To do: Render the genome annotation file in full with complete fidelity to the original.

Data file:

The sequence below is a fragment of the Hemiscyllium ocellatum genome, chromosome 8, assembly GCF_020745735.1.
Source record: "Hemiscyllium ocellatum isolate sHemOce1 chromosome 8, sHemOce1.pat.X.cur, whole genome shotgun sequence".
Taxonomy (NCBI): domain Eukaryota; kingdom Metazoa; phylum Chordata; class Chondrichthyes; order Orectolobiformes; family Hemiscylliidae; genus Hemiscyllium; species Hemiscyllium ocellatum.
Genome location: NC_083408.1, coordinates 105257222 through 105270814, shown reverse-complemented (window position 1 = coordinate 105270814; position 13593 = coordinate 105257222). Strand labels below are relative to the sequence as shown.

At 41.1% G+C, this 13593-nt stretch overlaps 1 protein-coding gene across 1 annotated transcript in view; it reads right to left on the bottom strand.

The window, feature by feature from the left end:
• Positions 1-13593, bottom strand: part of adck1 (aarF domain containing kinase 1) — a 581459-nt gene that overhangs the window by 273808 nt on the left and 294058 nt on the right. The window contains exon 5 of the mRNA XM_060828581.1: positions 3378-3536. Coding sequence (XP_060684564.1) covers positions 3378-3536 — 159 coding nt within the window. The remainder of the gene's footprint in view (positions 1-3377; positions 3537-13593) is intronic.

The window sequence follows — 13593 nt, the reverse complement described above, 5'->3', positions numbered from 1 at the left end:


The sequence below is a fragment of the Hemiscyllium ocellatum genome, chromosome 8, assembly GCF_020745735.1.
Source record: "Hemiscyllium ocellatum isolate sHemOce1 chromosome 8, sHemOce1.pat.X.cur, whole genome shotgun sequence".
Taxonomy (NCBI): domain Eukaryota; kingdom Metazoa; phylum Chordata; class Chondrichthyes; order Orectolobiformes; family Hemiscylliidae; genus Hemiscyllium; species Hemiscyllium ocellatum.
Genome location: NC_083408.1, coordinates 105257222 through 105270814, shown reverse-complemented (window position 1 = coordinate 105270814; position 13593 = coordinate 105257222). Strand labels below are relative to the sequence as shown.

At 41.1% G+C, this 13593-nt stretch overlaps 1 protein-coding gene across 1 annotated transcript in view; it reads right to left on the bottom strand.

The window, feature by feature from the left end:
• Positions 1-13593, bottom strand: part of adck1 (aarF domain containing kinase 1) — a 581459-nt gene that overhangs the window by 273808 nt on the left and 294058 nt on the right. The window contains exon 5 of the mRNA XM_060828581.1: positions 3378-3536. Coding sequence (XP_060684564.1) covers positions 3378-3536 — 159 coding nt within the window. The remainder of the gene's footprint in view (positions 1-3377; positions 3537-13593) is intronic.

The window sequence follows — 13593 nt, the reverse complement described above, 5'->3', positions numbered from 1 at the left end: